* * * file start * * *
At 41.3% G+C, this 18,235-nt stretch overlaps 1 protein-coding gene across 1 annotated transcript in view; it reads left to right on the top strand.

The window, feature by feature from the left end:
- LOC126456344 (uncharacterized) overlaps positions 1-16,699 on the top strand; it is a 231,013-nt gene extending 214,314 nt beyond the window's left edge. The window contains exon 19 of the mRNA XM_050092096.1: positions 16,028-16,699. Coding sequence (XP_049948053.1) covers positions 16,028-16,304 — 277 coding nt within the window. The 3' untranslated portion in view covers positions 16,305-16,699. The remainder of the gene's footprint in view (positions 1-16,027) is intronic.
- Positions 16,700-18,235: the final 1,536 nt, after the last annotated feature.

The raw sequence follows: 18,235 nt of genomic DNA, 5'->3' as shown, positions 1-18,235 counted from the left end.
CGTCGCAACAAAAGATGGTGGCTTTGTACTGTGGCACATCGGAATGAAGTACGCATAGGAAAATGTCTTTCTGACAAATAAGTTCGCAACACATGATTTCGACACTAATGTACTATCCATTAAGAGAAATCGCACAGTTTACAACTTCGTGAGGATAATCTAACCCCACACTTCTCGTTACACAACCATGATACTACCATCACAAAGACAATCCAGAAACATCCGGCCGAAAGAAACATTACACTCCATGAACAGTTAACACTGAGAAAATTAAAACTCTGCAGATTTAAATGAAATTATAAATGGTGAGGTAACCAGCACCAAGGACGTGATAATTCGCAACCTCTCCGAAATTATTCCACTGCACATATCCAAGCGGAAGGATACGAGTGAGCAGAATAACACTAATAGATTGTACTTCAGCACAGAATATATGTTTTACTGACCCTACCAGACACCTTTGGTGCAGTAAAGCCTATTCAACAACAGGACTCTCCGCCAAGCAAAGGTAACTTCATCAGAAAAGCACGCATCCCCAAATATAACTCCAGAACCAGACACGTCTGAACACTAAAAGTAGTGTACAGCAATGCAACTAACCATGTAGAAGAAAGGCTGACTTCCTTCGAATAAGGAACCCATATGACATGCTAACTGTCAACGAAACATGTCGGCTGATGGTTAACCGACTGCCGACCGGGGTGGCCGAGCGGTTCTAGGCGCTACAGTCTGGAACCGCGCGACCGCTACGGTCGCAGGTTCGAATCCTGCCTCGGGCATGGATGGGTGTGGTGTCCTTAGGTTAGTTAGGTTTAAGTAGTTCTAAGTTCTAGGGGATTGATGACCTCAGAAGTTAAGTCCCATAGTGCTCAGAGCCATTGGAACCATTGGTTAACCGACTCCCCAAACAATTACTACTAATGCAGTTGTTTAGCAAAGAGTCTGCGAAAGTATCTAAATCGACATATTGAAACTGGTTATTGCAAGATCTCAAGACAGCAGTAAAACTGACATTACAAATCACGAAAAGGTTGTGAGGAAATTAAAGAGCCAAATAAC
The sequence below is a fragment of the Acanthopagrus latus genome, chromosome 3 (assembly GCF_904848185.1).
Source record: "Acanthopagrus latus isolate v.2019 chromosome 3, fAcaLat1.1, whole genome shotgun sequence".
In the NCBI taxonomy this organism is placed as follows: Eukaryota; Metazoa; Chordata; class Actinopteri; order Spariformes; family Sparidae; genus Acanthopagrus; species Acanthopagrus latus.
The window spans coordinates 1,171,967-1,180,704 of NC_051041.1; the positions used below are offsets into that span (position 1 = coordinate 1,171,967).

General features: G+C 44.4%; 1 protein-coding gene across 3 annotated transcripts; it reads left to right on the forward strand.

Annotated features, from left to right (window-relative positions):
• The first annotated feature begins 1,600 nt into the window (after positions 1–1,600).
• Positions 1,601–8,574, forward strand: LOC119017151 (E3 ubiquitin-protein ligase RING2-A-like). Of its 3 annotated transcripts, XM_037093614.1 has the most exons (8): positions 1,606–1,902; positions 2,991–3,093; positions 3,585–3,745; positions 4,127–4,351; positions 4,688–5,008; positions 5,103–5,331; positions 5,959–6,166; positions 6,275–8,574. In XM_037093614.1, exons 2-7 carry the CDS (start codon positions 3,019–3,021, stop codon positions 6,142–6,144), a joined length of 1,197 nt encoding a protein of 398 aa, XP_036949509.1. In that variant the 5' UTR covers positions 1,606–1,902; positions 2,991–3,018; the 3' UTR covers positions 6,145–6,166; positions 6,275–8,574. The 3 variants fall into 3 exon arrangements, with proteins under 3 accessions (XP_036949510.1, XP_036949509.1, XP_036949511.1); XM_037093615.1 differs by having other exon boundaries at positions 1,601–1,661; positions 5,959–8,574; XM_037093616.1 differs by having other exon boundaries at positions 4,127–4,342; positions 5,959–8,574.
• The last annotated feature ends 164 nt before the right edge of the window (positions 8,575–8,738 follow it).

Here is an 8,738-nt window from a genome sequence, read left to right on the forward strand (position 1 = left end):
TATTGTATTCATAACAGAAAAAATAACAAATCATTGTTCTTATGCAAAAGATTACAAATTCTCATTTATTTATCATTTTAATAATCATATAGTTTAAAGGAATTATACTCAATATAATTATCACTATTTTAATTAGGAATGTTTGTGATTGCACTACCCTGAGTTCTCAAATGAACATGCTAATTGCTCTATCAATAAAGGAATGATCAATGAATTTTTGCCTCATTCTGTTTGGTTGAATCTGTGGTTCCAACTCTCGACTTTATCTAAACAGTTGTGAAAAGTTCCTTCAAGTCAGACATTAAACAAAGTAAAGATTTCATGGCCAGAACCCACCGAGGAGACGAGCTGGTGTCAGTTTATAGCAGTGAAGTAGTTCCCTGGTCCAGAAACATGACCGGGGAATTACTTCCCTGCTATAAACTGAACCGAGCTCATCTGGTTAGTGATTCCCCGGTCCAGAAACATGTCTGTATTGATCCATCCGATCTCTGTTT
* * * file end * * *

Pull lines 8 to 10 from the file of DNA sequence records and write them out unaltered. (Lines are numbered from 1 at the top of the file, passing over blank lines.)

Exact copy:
Source record: "Acanthopagrus latus isolate v.2019 chromosome 3, fAcaLat1.1, whole genome shotgun sequence".
In the NCBI taxonomy this organism is placed as follows: Eukaryota; Metazoa; Chordata; class Actinopteri; order Spariformes; family Sparidae; genus Acanthopagrus; species Acanthopagrus latus.
The window spans coordinates 1,171,967-1,180,704 of NC_051041.1; the positions used below are offsets into that span (position 1 = coordinate 1,171,967).